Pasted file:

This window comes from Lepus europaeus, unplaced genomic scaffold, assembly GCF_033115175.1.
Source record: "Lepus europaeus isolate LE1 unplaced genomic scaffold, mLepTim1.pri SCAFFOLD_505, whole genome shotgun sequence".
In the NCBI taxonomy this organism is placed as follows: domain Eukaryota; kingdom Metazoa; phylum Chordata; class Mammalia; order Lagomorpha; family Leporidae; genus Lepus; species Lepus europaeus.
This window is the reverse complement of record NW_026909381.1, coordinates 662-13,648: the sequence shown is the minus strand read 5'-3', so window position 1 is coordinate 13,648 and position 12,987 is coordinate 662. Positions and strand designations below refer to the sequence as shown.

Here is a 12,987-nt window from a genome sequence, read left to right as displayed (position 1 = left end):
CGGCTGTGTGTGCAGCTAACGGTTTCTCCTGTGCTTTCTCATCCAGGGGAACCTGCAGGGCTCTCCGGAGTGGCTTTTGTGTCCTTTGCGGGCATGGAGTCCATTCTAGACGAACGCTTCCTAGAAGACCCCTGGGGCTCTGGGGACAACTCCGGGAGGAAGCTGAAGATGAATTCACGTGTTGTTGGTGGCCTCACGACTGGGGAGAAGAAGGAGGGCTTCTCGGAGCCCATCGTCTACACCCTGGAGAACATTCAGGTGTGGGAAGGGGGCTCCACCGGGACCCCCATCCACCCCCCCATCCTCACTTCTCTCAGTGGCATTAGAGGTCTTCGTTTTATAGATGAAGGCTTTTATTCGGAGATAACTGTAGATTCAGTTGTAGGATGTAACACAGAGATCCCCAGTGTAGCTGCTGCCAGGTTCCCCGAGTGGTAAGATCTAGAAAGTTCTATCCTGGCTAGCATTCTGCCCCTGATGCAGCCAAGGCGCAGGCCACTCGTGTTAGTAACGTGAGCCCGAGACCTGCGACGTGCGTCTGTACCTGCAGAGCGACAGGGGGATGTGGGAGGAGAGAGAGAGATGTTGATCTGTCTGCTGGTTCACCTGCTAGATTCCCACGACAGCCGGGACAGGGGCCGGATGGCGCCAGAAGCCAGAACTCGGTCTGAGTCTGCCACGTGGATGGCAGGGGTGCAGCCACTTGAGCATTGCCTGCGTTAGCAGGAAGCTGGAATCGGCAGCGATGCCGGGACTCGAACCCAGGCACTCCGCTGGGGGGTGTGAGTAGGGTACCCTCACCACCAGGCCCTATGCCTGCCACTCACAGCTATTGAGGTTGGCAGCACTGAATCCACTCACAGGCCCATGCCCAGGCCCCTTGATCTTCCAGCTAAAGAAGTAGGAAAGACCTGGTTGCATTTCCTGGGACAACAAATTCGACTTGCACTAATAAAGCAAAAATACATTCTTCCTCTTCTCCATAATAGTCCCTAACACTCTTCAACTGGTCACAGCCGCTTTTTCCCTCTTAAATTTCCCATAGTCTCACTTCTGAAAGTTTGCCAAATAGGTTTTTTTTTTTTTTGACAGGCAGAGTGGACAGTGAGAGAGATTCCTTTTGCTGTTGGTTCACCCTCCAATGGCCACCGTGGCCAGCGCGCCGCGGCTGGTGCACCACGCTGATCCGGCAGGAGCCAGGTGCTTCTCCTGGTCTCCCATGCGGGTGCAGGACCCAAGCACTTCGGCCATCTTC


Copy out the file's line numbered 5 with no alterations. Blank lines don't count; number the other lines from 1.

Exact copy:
Here is a 12,987-nt window from a genome sequence, read left to right as displayed (position 1 = left end):